7. If you're a new player this would be the Coalition Orbital Destruction and Explosion project.
  8. I've worked with gaseous fluorine, but never liquid fluorine. I can only imagine this ending with everything on fire.
  9. This seems like the time to mention that you can search moar in KSPedia, though they don't seem to mention that Moar is the god of reaching orbit.
  10. I'd love to see the physics engine redone. The things I'd want to see are: Planetary axial tilt and complex orbit approximation. Things like sun-synchronous orbits, fuzzy orbits/ballistic capture, and Lagrange points. These things wouldn't be that bad when you're focused on a ship, but would currently limit you into physics warp in order to be able to handle appropriately. I'm thinking that when you're focused on a ship you get N-body physics from the body you're orbiting, its moons, and Kerbol. When you're orbiting Kerbol it's just the main planets, no moons. Time warping requires some shortcuts. A normal time-warp puts you back into Newtonian physics. You could shortcut a Lissajous orbits (around L4 and L5) by treating L4 and L5 as if they had a pseudo-SOI. If your orbit closes within the pseudo-SOI the game will treat you like you're orbiting L4 or L5 with some altered but predictable shapes. This only happens if you already have a closed orbit around those lagrange points when you begin time-warp. Same thing for sun-synchronous orbits. If you get an orbit close to the parameters reported on wikipedia the game realizes that you have the correct precession and keeps the angle between your orbit and the sun fixed. I'm not sure there's an easy way to shortcut ballistic capture, as these become very complex orbits. The only thing I could think of is to have a "propagate orbit" button. When you click this the game will pause and devote all of its resources to do a detailed projection of your orbit into the future. Your vessel then becomes locked onto this path for however long you propagated it for. The duration for propagation would be user-settable. Getting an appropriate capture would require some intuition of how long the maneuver would take in game-time. Once you reach the end of that propagation time-warp goes back to Newtonian physics. During the propagated orbit most of your options for using the vessel are locked out. You can't fire engines, rotate the craft, or activate a separation. Science experiments could still be run as these do not alter the position of mass within the ship. EVA would be difficult because you would need a kerbal with active physics to interact with a ship that has locked physics.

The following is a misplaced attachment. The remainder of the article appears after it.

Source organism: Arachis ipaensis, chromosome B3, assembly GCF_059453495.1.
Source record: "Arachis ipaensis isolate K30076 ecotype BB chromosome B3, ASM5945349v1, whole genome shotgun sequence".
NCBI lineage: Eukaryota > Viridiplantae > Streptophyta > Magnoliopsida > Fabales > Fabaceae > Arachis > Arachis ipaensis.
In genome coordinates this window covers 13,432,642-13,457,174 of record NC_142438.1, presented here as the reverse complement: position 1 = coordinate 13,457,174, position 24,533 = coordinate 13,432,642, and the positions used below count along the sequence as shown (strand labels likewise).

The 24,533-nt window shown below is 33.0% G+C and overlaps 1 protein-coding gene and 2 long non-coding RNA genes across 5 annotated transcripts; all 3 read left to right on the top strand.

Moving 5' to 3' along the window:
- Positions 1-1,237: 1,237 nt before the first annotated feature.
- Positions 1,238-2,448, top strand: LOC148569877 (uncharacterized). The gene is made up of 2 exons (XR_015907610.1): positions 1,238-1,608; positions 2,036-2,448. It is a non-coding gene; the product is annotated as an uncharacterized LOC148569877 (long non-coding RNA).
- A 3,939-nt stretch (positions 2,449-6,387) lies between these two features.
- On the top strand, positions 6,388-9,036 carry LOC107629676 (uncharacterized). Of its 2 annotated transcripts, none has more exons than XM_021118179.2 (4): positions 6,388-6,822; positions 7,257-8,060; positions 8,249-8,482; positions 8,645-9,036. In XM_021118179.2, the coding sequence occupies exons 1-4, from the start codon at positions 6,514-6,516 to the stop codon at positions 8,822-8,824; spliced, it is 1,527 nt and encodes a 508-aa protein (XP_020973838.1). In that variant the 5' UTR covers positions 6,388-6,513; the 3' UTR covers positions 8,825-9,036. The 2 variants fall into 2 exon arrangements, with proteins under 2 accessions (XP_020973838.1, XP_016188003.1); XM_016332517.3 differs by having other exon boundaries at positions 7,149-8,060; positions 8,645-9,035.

11. I was thinking of these as in-game mods. I guess the near-future tech already offers some parts with huge ISP, but Project Pluto is a little unique. It's a fuel-less engine that generates a ton of heat, so it can never slow down without overheating. Plus if you don't play with deadly re-entry then shielding is not a problem
  12. https://en.wikipedia.org/wiki/Project_Pluto Project Pluto - if a nuclear reactor and a ram jet had a baby. Take all the water out of a nuclear reactor and change the geometry of the fuel cells. Air goes in the ram scoops, passes over the nuclear fuel rods to heat up, and creates thrust out the back. If developed to fruition would be able to fly for months at a time. https://en.wikipedia.org/wiki/Fission-fragment_rocket Like a NERVA, but without the hydrogen. You let the core heat up until it begins to vaporize and become a plasma. Plasma is ejected from the rocket like an ion engine. Depending on the geometry the ISP can get on the order of 100,000 s or 1,000,000 s.
  13. A launch optimizer would be a good project. You would need to run a minimization algorithm that alters thrust and attitude throughout a flight, using a given drag profile and atmosphere characteristic. If that seems to easy, do it again for a space plane by adding lift characteristic and angle of attack. If this is too hard, you could write a de-orbit targeting algorithm that can help a vessel target its re-entry landing location.